"I pray thee, good Mercutio, let's retire." (III.i.1)
"Gentle Mercutio, put thy rapier up." (III.i.78)
Marissa Stemmerick Period 9
"And for that offense / Immediately we do exile him hence." (III.i.179-180)
The very beginning of this scene takes place with Benvolio and Mercutio. Mercutio is ready to duel with Tybalt but peace-loving Benvolio wants something different. Benvolio mentions how it's hot out which could provoke anger in the Capulets which will lead to a battle that they can not escape.
"For now, these hot days, is the mad blood stirring." (III.i.4)
After Benvolio pleads with Mercutio to leave and not fight, Tybalt shows up. Mercutio decides to try and provoke him as much as he can. Soon, Romeo, the one Tybalt really wants to fight, comes and jumps in between the two. This leaves an opening for Tybalt to stab Mercutio which leads to his death.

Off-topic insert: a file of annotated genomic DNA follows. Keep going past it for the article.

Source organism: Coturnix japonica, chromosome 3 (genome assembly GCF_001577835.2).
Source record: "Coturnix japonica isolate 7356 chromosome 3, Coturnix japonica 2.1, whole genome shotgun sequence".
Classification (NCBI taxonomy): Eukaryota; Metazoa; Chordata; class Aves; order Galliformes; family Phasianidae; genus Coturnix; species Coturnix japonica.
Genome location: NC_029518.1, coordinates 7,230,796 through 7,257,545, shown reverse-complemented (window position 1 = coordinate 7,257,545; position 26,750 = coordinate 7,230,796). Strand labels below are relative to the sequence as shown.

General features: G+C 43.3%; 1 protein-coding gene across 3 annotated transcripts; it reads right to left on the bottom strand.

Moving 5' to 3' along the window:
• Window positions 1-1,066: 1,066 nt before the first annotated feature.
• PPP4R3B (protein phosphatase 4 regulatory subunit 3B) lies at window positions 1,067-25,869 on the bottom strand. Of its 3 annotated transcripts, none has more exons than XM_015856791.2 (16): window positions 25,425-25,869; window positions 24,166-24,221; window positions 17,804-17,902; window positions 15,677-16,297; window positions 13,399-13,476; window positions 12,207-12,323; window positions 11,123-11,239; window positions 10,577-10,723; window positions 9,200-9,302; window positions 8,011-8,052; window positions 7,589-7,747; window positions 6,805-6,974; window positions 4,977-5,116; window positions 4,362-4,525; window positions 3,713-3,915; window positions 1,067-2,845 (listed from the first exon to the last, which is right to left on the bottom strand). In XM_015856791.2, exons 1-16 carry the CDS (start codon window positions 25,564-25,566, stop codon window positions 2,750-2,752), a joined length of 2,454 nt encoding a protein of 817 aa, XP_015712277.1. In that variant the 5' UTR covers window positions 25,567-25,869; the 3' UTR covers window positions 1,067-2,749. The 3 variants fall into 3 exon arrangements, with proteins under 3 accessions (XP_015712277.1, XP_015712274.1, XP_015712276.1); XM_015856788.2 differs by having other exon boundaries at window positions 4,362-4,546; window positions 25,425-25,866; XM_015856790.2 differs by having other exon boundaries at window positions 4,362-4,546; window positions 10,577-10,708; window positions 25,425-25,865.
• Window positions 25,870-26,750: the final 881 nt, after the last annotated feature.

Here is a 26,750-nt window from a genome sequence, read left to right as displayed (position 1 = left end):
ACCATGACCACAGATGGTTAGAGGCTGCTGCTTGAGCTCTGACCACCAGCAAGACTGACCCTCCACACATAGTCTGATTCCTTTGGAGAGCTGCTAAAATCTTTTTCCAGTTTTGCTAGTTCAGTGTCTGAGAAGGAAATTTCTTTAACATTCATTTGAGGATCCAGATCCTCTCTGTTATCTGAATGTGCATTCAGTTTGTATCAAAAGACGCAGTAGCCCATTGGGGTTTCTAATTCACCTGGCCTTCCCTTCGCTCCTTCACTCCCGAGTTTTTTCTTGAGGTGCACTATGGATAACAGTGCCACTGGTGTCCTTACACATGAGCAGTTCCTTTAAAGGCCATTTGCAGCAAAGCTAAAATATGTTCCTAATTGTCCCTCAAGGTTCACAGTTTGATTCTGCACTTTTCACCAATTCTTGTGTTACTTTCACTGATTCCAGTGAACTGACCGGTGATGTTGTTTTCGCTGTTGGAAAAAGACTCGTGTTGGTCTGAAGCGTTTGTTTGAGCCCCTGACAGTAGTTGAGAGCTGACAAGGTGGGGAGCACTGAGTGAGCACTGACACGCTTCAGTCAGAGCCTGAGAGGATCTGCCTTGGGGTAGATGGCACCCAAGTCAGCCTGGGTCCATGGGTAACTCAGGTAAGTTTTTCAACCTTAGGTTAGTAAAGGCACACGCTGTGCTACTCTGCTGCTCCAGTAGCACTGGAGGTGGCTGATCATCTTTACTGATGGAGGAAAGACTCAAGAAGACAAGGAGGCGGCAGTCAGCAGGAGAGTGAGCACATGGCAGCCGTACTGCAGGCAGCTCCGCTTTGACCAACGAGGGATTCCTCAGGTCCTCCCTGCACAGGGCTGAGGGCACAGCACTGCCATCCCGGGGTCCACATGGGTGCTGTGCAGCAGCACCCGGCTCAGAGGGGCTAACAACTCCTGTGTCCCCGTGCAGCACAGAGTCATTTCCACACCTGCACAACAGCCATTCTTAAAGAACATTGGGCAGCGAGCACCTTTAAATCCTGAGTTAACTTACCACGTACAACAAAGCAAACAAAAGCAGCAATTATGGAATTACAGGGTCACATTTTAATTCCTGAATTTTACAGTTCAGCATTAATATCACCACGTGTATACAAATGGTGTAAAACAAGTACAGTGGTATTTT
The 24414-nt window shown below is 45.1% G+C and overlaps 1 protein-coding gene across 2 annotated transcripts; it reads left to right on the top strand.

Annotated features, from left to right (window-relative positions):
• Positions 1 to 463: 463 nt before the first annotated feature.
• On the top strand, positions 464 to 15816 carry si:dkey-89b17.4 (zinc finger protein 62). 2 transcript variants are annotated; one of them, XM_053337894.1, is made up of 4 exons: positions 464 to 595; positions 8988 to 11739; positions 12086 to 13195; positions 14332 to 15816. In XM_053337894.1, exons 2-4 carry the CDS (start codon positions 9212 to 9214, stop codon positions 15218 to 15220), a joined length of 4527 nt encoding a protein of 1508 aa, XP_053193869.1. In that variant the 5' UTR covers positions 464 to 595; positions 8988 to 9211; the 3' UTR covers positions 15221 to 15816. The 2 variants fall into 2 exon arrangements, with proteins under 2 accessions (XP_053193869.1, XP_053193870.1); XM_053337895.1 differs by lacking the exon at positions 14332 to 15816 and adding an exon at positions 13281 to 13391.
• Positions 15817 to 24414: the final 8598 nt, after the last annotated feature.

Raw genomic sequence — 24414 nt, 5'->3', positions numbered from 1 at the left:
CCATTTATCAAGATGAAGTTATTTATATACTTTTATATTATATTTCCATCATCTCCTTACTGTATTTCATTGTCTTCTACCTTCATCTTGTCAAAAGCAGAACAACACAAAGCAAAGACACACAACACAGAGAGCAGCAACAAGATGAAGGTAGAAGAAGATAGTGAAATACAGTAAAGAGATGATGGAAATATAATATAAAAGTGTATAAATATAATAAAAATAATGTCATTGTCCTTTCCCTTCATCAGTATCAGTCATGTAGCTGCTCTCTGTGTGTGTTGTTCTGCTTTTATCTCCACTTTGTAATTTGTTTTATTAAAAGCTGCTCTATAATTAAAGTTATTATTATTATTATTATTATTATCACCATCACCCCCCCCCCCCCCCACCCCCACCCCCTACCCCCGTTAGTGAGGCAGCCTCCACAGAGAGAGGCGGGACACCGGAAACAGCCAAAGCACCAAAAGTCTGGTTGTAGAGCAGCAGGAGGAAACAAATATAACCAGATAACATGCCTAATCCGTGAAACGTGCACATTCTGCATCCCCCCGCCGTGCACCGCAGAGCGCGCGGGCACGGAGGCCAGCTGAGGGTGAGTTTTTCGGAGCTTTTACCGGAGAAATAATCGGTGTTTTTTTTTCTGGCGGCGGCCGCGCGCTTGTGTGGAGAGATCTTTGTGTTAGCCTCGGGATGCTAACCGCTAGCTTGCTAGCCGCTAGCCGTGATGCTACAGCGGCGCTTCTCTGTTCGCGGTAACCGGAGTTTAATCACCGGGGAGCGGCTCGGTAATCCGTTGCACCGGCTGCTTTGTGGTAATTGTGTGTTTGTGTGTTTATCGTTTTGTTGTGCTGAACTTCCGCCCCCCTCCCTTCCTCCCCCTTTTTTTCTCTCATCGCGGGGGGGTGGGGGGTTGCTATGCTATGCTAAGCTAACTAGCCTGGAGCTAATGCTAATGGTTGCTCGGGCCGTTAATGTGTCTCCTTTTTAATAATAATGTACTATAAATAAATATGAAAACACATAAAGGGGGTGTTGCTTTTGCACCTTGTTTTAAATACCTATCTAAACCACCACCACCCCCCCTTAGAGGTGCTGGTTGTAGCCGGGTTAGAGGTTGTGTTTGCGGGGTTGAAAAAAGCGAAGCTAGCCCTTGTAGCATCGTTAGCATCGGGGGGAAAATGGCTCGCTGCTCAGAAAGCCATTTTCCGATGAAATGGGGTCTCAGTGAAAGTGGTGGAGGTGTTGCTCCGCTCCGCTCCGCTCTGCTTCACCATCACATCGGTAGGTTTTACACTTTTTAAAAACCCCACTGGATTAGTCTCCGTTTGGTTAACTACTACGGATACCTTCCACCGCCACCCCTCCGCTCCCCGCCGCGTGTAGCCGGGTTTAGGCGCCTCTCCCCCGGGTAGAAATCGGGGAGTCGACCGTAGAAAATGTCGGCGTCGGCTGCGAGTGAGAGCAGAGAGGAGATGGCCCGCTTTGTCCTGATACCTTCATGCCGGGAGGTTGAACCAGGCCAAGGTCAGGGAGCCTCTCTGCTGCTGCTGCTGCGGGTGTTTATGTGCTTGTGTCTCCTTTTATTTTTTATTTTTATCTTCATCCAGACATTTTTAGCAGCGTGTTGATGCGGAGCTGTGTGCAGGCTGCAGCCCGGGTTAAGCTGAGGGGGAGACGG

After the death of Mercutio, Romeo and Tybalt fight which ends in the death of Tybalt. Romeo leaves the scene and the Prince shows up to view the situation. He decides to just banish Romeo from Verona instead of killing him because he only killed Tybalt as revenge for the death of his friend.
The literary device used here is foreshadowing. In the beginning, Benvolio says the hot environment could provoke a fight. This foreshadows what happens soon after when Tybalt and Mercutio fight, which ends in the death of Mercutio. Then, the death of Tybalt when he and Romeo fight.
In this scene, two deaths occurred. First, Tybalt stabbed Mercutio when he had an opening after Romeo stepped in. This infuriated Romeo because his best friend is dead so he fought Tybalt like he was supposed to all along. Romeo's rage leads to the death of Tybalt.